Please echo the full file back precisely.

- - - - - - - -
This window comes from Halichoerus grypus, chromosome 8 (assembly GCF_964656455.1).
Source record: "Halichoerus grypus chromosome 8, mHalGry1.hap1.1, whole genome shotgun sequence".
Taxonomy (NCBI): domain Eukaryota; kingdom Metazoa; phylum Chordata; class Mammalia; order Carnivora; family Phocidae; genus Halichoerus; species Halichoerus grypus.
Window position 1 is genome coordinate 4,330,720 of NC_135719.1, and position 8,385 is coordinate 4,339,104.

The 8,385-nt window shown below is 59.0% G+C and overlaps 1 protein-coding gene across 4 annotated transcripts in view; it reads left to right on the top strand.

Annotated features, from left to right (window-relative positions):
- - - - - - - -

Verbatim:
This window comes from Halichoerus grypus, chromosome 8 (assembly GCF_964656455.1).
Source record: "Halichoerus grypus chromosome 8, mHalGry1.hap1.1, whole genome shotgun sequence".
Taxonomy (NCBI): domain Eukaryota; kingdom Metazoa; phylum Chordata; class Mammalia; order Carnivora; family Phocidae; genus Halichoerus; species Halichoerus grypus.
Window position 1 is genome coordinate 4,330,720 of NC_135719.1, and position 8,385 is coordinate 4,339,104.

The 8,385-nt window shown below is 59.0% G+C and overlaps 1 protein-coding gene across 4 annotated transcripts in view; it reads left to right on the top strand.

Annotated features, from left to right (window-relative positions):